Voice SMS – wrong audience?

The Airtel Voice SMS ad (below) is now being regularly aired on most Indian TV channels.

I found it surprising that Airtel seems to be targeting this service at the middle or the top layers of the socio-economic pyramid. Given the general perception that those in the ‘Base of the Pyramid‘ are more likely to need and use voice-based features on mobile phones, I’d have thought Airtel would go after the BoP audience (probably in addition to other segments). It’d be interesting to test this service with BoP users and see whether they’d take to it.

On another note…

Is this also an attempt at changing the typical Indian phone usage behaviour — the innate unwillingness to use voice mail on phones (I’ve heard various theories on this one, will save that for a different post)? It’s still early days, but I still don’t see any sign of a dramatic change in that behaviour!

Also, I realized there is a basic usability issue with the way one has to record the voice message. To send a voice message, one has to dial * and then the number.  Which means, I can’t use the “Contacts” on my phone to send a voice message!! And given how dependent we are now on our Contacts, this is so unusable!


6 responses to “Voice SMS – wrong audience?

  1. The strategy seems to be to sell the idea of “SMS with emotions,” which is probably not so bad, but in India where I have rarely heard people using answering machines… this technology is yet another example of skipping steps in between!

    Before we got PCOs to penetrate throughout the country, we shifted to Mobiles making the entire service utterly secondary. Though probably now most of the PCOs would have transformed themselves into Mobile Cards distribution centers as well, this new feature might not be really useful for those in BoP.

    A voice SMS is still a one-way conversation, whereas most people in BoP who use the phone usually are looking for a dialogue. Their usage patterns revolve around using the phone to have conversations.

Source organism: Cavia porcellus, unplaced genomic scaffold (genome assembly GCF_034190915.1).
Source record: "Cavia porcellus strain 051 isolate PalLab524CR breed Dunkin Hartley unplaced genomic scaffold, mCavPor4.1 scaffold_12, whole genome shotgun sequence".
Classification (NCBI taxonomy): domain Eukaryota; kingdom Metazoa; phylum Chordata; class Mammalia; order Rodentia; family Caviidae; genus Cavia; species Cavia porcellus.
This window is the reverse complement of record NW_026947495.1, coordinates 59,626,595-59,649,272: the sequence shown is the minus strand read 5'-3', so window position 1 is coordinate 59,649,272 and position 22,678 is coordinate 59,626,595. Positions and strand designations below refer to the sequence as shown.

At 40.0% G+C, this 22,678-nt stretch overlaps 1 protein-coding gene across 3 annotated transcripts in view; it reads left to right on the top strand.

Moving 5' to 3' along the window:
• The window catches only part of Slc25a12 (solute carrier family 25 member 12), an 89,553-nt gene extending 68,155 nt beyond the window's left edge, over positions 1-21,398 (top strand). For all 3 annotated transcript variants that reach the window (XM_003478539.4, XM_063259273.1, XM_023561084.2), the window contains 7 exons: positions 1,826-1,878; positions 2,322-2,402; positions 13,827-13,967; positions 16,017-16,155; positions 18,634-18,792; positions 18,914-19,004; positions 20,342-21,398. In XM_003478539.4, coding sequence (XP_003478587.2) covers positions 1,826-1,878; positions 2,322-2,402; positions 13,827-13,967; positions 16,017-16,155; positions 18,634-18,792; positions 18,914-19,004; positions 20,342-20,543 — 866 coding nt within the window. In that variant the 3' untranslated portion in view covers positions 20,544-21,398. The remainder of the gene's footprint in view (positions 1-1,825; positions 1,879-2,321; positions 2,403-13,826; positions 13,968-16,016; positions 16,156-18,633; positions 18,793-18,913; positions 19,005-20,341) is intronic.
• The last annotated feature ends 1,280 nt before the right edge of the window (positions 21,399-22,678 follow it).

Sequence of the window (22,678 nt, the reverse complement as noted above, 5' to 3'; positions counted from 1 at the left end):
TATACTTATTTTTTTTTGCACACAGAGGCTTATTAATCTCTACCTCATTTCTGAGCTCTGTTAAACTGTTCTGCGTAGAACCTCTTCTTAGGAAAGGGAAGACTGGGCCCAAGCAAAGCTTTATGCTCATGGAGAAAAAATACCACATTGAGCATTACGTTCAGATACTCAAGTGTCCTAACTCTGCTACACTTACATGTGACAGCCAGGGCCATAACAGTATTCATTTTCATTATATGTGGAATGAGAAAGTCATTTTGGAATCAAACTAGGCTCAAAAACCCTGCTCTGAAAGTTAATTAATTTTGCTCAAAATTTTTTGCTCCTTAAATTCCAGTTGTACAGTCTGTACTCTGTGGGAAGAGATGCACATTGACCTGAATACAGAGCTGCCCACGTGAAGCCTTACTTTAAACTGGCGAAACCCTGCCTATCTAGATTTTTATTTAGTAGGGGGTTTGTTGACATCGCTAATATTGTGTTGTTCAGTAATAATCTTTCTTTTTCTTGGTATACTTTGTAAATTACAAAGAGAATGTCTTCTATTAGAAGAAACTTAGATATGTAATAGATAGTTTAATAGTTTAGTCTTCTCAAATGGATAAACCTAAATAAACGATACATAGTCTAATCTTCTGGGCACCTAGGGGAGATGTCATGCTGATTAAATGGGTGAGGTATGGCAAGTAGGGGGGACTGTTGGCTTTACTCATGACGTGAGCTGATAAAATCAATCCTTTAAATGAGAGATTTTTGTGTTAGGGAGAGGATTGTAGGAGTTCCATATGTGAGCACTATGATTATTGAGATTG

I think the idea of targeting at the higher levels of socio-economic pyramid could possibly be centered around the fact that it is at this level when people expect more from their phones. Hence, these are the people who don’t mind paying money for an MMS or happily ‘Twittering’ away on their phones.

    Probably if you really wish to target this service for those in BoP, the service should concentrate on the value of an SMS when a person is unreachable rather than showcasing the ’emotional’ aspect of it.

  2. The usability aspect you have mentioned is very true. It is a pain to type * and then the whole number.
    i. A possible solution is to have an automated message at the end of the call, which again is not used by many (including me).

    ii. The other option is to provide ‘send voice message’ as a menu option, again needs some trouble and synchronization with handset vendors.

    Thinking these through Airtel might have settled for the lesser and easier option of advertising(though I am not sure if it’s cheaper). They do have the 1st option implemented partially though.

  3. have written a post on voice sms in india and airtel & vodafone’s efforts in promoting it..

  4. Interesting topic.
    To me it appears to be a luxury item rather than a necessity and therefore the TVC target the Top of the Pyramid rather than the bottom.
    Regarding answering machines: Have used them and have not received any messages other than “please call backs”. It’s a pointless idea in India.

  5. To send a voice message, one has to dial * and then the number. Which means, I can’t use the “Contacts” on my phone to send a voice message!! And given how dependent we are now on our Contacts, this is so unusable!

  6. saral rozgar


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